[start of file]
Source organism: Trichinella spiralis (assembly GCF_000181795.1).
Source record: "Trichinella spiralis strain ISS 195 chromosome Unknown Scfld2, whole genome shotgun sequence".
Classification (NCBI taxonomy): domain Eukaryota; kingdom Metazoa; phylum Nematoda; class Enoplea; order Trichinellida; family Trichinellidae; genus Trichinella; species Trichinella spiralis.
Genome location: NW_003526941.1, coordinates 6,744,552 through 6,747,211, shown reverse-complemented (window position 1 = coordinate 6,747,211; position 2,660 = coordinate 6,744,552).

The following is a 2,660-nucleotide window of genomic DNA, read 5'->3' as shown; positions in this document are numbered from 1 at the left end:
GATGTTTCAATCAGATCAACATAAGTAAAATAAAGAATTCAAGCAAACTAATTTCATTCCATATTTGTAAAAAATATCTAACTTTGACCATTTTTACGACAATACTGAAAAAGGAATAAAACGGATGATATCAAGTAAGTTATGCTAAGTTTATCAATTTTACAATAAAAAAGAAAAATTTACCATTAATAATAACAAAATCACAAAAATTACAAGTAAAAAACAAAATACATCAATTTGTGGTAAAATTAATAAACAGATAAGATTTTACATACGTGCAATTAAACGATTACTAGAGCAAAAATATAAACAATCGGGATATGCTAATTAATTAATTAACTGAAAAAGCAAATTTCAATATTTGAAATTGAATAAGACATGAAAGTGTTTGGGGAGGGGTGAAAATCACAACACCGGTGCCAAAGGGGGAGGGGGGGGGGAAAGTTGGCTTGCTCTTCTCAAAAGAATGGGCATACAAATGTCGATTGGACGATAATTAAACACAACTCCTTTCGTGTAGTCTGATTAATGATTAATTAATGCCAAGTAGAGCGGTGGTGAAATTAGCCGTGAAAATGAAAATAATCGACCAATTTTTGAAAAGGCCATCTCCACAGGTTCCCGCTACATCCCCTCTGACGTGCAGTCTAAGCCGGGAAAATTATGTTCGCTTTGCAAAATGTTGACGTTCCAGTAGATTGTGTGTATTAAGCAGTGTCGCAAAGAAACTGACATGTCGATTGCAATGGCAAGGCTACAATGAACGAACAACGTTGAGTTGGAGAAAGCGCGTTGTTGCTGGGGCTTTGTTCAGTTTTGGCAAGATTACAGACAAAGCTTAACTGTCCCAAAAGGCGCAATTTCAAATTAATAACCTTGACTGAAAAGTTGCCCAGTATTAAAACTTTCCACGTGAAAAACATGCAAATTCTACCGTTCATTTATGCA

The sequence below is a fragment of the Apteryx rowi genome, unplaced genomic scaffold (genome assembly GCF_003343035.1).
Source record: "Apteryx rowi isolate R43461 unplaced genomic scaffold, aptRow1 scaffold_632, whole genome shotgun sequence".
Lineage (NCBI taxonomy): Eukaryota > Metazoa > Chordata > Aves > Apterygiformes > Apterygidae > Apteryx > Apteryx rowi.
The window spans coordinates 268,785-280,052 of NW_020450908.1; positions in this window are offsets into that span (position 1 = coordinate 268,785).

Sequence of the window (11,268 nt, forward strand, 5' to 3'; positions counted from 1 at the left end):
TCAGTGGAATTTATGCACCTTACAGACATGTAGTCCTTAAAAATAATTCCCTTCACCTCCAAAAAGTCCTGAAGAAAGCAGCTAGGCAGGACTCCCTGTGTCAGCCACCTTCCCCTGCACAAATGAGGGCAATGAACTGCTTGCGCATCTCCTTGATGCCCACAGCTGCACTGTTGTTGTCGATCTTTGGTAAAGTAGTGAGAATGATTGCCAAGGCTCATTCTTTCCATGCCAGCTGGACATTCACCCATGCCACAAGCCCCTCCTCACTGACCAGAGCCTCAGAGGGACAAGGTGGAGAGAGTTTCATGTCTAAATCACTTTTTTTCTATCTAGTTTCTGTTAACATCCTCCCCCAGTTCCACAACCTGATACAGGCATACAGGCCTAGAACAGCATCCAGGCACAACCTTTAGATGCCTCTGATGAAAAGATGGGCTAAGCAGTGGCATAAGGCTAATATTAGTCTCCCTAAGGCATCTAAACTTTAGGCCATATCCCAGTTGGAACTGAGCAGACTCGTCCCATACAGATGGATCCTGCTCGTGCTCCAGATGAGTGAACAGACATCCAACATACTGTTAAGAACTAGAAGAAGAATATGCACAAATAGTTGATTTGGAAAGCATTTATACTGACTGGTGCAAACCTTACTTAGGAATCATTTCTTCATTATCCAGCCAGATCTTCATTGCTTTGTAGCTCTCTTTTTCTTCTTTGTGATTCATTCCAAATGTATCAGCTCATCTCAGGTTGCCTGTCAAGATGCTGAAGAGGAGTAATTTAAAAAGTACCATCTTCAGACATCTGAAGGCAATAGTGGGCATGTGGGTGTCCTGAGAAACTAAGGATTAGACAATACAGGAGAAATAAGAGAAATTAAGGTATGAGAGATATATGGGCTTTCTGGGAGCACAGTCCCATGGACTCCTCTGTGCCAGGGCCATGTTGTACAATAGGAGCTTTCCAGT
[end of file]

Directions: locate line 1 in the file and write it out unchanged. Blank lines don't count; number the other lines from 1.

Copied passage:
Source organism: Trichinella spiralis (assembly GCF_000181795.1).